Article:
If you specify only interface-id, the ifconfig program displays the current configuration for the specified network interface only.

If a protocol family is specified by the address_family parameter, ifconfig reports only the configuration details specific to that protocol family.

When changing an interface configuration, if the address family cannot be inferred from the address parameter, an address family must be specified. The address family is required because an interface can receive transmissions in different protocols, each of which can require a separate naming scheme.

The address parameter is the network address of the interface being configured. For the inet address family, the address parameter is either a host name or an IP address in the standard dotted-decimal notation with or without the optional Classless Inter-Domain Routing (CIDR) bit mask (/bitmask). If you specify bitmask, do not use the netmask parameter.

The destination address (dest_address) parameter specifies the address of the correspondent on the remote end of a point-to-point link.



Displays information about all interfaces that are configured on a system.


Displays information about interfaces that are down.


Displays interface names that are configured on a system.


Displays information about interfaces that are up.


Displays detailed information about interfaces, such as hardware addresses.


alias alias_address[/bitmask]

Establishes an additional network address for this interface. This can be useful when changing network numbers and you want to continue to accept packets addressed to the old interface.

If you do not specify a bit mask or net mask with the alias address, the default net mask is based on the alias address's network class.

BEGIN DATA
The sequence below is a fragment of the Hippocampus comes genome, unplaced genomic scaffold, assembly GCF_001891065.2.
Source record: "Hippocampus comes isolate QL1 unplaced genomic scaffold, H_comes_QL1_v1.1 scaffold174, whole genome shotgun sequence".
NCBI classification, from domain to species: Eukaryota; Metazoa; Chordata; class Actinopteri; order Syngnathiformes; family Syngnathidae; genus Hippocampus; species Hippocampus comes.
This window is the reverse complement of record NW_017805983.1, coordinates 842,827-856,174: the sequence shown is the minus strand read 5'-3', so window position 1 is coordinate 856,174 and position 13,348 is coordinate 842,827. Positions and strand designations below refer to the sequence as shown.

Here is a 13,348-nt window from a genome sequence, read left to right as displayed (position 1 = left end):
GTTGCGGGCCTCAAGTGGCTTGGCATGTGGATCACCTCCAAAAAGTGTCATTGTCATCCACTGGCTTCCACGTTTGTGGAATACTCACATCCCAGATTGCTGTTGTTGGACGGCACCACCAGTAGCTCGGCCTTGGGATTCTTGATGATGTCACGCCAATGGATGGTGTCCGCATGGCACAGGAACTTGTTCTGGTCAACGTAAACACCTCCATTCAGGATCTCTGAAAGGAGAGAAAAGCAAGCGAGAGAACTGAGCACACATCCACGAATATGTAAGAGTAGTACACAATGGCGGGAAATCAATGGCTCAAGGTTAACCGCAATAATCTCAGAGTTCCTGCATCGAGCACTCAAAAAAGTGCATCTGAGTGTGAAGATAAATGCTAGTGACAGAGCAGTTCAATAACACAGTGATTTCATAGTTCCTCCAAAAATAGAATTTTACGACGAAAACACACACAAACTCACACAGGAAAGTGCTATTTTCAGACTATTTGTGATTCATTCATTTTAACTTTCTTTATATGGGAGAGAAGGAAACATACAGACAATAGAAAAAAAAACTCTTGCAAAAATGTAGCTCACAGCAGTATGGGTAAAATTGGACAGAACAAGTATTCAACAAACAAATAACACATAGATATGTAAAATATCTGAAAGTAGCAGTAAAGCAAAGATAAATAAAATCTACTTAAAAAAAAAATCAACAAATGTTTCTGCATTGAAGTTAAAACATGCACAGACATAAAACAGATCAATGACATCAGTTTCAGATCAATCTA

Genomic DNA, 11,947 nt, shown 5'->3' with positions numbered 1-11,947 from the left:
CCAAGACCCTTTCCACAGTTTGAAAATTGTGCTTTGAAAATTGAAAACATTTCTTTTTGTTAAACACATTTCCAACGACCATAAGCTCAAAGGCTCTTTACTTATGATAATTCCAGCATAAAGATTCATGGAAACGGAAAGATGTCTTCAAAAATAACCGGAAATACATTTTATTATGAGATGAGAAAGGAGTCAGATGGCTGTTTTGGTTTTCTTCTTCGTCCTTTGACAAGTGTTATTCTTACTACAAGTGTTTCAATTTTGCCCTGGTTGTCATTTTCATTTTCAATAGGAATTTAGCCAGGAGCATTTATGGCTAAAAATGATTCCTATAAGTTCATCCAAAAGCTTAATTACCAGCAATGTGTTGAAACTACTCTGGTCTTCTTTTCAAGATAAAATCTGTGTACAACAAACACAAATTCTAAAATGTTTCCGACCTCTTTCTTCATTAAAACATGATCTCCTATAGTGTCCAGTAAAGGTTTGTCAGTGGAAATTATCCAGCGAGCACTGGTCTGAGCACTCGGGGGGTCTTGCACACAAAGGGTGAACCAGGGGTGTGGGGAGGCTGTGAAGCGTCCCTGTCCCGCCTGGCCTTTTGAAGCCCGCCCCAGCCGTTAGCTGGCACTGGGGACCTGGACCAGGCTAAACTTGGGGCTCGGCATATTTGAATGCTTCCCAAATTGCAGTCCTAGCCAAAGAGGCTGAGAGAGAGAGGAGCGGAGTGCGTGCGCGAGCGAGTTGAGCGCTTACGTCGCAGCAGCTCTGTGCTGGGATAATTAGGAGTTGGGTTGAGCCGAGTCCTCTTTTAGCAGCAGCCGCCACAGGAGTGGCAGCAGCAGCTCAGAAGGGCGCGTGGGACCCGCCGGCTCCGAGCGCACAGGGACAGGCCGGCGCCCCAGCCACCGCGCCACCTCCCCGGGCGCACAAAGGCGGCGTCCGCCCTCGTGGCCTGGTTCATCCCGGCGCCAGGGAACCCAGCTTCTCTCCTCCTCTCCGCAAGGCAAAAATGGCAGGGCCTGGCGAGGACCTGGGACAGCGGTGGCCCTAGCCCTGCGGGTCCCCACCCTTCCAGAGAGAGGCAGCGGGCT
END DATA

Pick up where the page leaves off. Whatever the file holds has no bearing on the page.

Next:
If you are using the optional bit mask argument, do not use the net mask argument.

-alias alias_address

Removes the network address specified. This can be used if you incorrectly specified an alias or if an alias is no longer needed. The -alias parameter functions in the same manner as the delete parameter.

aliaslist address_list[/bitmask]

Establishes a range of additional network addresses for this interface. The range can be a comma-separated list or a hyphenated list, and is inclusive. You can also specify the optional CIDR bit mask (/bitmask) argument at the end of the list. Do not use both a comma-separated list and a hyphenated list for a range.


Removes a range of network addresses for this interface. This can be useful when deleting network numbers and you want to keep the primary interface address. The -aliaslist rules are the same as for the aliaslist parameter.


Enables the reception of all multicast packets.


Disables the reception of all multicast packets.


Enables the use of the Address Resolution Protocol (ARP) in mapping between network-level addresses and link-level addresses. This parameter is on by default.


Disables the use of the ARP. Use of this parameter is not recommended.

broadcast broad_address

Specifies the address to use to represent broadcasts to the network. The default broadcast address is the address with a host part consisting of all ones (1). Note that the computation of the host part is dependent on netmask (see the description of the netmask parameter).

delete [net_address]

Removes the network address specified. Use this parameter if you incorrectly specified an alias or if the alias was no longer needed. If you have incorrectly set an NS address, removing all NS addresses w ill allow you to specify the host portion again.